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Miracles film ‘is a message of hope’

10 June 2016


At prayer: a still from the film Miracles from Heaven, starring Jennifer Garner (centre)

At prayer: a still from the film Miracles from Heaven, starring Jennifer Garner (centre)

CHRISTY BEAM’s immediate reaction, the first time that her daughter told her that she had been to heaven and met Jesus, was to worry that the brain scan she had just undergone had missed something.

Nine-year-old Annabel had survived falling 30 feet into a hollow tree, and emerged not only unhurt, but seemingly cured of the gastrointestinal disorder that had blighted her life for four-and-a-half years.

After leaving hospital, she told her mother that, while trapped, she had sat in Jesus’s lap and told him that she wanted to stay in heaven, because there was no pain there. Jesus had told her that he had plans for her on the earth, but also that when she returned there, there would be nothing wrong with her. Today, Mrs Beam says, there is no trace of the chronic illness that doctors had diagnosed, and she has been discharged from their care.

A film based on Miracles from Heaven, the book that Mrs Beam wrote about these events, is due for release in the UK today. Last week, she said that, while it had been “very, very odd” to watch the film, and “hard to see what we lived and endured”, she was very pleased with the finished result.

“So many people have said that it was the hope they needed to keep pushing forward. It is just such a positive message of hope.” Parents who are waiting for healing had told her that it had helped them to “continue to be a medical advocate for their child and . . . not themselves to get down and frustrated”.

She is aware that some will respond critically, but appears not to be worried by this. Her daughter, she reports, replies: “I know what I lived, and what life was like before, and what life is like now, and there is just no doubt that I was terribly sick and had an incurable disorder.”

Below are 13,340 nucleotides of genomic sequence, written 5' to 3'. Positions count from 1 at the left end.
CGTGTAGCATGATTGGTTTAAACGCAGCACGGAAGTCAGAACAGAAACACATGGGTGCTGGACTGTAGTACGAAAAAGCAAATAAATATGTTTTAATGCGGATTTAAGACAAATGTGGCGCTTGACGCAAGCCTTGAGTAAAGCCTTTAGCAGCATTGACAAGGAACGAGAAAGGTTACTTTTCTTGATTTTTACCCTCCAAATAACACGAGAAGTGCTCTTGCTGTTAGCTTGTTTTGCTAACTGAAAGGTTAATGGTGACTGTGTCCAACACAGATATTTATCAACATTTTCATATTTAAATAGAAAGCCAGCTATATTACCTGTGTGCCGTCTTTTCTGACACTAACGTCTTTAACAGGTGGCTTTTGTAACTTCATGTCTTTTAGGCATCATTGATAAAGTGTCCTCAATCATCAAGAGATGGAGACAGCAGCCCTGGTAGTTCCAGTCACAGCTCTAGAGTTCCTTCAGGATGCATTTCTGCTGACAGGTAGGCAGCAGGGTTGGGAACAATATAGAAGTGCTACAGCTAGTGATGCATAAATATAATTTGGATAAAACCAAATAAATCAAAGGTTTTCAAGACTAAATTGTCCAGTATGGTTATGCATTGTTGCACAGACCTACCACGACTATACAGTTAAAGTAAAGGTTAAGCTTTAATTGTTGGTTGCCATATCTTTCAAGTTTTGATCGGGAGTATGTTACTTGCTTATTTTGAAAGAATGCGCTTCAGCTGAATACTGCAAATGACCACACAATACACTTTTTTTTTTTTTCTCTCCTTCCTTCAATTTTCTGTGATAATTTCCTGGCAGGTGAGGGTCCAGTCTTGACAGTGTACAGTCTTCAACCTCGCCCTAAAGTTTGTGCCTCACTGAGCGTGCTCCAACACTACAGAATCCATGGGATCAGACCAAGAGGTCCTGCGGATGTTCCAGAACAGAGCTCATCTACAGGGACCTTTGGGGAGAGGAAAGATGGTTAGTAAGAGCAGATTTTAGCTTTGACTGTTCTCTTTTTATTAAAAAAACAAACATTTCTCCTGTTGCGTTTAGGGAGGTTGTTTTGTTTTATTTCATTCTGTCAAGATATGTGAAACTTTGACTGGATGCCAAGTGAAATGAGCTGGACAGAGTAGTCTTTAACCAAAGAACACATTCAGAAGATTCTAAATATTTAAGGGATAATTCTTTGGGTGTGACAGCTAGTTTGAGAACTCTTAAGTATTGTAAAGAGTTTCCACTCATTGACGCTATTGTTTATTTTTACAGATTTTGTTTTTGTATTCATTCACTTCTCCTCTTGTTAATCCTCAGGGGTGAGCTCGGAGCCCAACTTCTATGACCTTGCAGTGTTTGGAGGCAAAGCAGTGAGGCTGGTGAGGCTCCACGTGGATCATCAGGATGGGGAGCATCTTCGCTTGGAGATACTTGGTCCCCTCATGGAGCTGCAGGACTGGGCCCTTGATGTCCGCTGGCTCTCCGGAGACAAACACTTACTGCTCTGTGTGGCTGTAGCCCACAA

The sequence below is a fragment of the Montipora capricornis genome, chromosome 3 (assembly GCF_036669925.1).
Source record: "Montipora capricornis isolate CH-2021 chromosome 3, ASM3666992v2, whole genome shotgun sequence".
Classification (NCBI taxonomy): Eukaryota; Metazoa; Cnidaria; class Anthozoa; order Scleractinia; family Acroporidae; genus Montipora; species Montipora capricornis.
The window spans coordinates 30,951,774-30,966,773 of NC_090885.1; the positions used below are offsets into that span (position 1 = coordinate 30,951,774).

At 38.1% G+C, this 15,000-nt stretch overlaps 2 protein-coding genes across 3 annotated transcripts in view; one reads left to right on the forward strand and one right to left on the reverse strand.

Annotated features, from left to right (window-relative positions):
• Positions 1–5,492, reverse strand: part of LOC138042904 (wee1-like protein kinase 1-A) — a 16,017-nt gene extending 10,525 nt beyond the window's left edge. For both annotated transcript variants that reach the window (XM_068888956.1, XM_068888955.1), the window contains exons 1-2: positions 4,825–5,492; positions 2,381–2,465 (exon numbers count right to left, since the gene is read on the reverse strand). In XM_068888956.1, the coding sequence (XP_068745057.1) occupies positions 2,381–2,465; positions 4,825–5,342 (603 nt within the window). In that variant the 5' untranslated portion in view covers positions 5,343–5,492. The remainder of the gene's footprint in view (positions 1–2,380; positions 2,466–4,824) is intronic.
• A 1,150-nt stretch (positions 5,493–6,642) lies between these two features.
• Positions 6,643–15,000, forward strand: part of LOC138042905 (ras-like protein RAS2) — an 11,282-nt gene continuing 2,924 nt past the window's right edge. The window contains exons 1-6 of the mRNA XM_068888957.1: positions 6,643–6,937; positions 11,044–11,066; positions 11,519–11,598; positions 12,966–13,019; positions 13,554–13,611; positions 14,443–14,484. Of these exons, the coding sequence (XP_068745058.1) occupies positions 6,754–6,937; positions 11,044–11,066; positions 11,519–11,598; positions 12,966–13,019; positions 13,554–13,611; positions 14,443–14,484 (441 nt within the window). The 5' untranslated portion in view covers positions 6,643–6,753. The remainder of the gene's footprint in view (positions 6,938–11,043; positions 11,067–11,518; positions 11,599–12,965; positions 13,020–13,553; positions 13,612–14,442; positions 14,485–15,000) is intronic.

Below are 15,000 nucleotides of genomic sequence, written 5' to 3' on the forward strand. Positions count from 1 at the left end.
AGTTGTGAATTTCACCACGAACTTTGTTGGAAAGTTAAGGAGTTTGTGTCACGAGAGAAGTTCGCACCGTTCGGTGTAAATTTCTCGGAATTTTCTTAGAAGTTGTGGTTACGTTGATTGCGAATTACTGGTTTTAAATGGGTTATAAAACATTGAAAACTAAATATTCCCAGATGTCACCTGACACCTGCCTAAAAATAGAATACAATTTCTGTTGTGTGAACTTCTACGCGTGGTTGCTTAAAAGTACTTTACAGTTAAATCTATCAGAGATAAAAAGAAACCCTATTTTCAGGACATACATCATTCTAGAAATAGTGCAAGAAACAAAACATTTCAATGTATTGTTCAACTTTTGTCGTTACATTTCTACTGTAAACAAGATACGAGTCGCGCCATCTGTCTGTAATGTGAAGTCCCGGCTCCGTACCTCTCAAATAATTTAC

Mrs Beam is played in the film by Jennifer Garner, a Golden Globe-winning actress. She has said in interviews that the experience prompted her to return with her children to the Methodist Church of her upbringing.

In the United States, where films with overtly Christian stories have proved popular at the box office in recent years, it has grossed $61.3 million to date, against a budget of $13 million. While British reviews of such films tend to be scathing (a Guardian review of Miracles from Heaven describes it as “crassly manipulative”), The New York Times praised it as an “unexpectedly effective tear-jerker”.

It follows films with Christian themes such as The War Room, a tale of a woman’s commitment to pray for her husband, God’s Not Dead (1 and 2), and Heaven is for Real, the story of a three-year-old’s claims of a near-death experience.

Last year, another child who claimed to have visited heaven, recanted his testimony. In an open letter, Alex Malarkey, who wrote The Boy Who Came Back From Heaven with his father, stated: “I did not die. I did not go to Heaven.”

Mrs Beam says she cannot comment on why a child might make up such a story. “I just know that Annabel comes with the proof that she is well.” Even if people only believe pieces of the story, she believes that they relate to it, because there are “so many dynamics that people can grab on to”. The film explores marriage, family, and the impact of suffering on faith.

She plans now to write a children’s version of the book that can be shared in hospitals.

“I believed that God healed people then, and that he heals people now, but I never thought it would happen to us. . . It can happen to anyone.”


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